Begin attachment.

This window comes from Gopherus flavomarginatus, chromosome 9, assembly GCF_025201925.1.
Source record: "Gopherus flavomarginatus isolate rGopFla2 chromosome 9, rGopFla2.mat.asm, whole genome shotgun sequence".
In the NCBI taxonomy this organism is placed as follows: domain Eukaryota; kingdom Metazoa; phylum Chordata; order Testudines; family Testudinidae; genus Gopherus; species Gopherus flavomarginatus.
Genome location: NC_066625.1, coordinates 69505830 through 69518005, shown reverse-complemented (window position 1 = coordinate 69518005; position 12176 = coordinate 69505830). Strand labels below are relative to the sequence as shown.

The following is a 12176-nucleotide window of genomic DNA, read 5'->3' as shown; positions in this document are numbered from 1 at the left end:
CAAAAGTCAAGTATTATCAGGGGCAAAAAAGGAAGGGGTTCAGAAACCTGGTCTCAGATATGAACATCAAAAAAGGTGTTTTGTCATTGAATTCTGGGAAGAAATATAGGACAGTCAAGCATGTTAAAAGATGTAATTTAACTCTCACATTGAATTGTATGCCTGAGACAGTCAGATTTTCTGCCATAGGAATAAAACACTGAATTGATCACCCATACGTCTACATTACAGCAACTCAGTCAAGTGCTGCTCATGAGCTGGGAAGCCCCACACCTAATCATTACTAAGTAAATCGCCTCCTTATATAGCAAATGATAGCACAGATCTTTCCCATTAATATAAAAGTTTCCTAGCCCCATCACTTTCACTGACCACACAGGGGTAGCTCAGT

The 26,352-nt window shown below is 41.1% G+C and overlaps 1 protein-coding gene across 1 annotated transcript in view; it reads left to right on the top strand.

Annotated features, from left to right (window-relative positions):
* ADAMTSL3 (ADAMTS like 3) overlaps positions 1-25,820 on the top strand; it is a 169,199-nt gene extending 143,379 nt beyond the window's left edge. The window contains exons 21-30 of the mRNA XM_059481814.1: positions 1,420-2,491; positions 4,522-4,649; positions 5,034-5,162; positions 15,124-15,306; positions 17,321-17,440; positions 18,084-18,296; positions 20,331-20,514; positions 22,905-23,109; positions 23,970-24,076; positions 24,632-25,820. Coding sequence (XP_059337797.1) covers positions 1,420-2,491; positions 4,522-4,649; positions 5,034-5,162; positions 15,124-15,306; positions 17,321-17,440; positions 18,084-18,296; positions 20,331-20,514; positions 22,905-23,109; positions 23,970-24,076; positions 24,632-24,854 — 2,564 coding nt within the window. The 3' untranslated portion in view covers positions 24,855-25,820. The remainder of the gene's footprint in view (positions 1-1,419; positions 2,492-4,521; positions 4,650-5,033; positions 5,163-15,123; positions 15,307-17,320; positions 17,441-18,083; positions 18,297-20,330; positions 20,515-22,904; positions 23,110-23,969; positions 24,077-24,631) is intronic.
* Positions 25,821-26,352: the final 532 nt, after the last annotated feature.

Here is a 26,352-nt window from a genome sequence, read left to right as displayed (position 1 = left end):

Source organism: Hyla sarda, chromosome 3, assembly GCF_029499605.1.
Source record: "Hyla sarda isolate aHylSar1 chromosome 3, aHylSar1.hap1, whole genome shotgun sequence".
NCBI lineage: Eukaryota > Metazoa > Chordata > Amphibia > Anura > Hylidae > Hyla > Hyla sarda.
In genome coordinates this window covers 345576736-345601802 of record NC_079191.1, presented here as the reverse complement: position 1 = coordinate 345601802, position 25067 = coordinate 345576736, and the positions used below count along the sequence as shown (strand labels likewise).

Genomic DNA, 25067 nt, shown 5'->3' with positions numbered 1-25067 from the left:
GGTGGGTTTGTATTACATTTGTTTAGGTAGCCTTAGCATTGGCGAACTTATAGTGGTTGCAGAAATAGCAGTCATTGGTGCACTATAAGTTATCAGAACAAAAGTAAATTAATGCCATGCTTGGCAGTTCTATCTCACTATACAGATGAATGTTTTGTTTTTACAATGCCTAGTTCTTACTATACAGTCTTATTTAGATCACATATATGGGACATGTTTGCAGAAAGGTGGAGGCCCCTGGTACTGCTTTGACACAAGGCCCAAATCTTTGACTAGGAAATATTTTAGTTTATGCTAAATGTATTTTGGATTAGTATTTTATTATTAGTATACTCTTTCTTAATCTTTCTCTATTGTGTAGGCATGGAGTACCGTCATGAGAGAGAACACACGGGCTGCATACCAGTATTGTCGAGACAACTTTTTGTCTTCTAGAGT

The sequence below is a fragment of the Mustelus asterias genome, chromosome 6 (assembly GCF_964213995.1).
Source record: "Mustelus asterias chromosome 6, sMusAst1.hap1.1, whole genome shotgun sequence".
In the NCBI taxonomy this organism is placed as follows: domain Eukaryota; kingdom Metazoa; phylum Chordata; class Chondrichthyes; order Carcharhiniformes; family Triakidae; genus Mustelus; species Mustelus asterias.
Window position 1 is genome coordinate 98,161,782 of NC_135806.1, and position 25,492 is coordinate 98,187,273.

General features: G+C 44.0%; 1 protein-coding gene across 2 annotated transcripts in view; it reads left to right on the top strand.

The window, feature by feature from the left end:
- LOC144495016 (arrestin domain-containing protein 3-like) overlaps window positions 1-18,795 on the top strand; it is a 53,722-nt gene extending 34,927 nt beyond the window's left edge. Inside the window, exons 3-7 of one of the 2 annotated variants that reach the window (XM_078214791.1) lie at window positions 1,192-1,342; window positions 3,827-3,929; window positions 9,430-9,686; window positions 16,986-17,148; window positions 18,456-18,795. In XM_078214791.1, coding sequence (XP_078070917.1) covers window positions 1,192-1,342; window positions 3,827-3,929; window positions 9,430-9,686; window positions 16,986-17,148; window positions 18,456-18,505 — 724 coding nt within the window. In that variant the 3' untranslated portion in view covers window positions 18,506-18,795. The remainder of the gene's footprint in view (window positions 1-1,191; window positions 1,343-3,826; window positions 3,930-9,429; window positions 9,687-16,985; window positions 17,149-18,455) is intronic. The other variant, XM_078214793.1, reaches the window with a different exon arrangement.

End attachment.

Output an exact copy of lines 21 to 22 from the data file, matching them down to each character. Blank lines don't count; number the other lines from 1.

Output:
Window position 1 is genome coordinate 98,161,782 of NC_135806.1, and position 25,492 is coordinate 98,187,273.

General features: G+C 44.0%; 1 protein-coding gene across 2 annotated transcripts in view; it reads left to right on the top strand.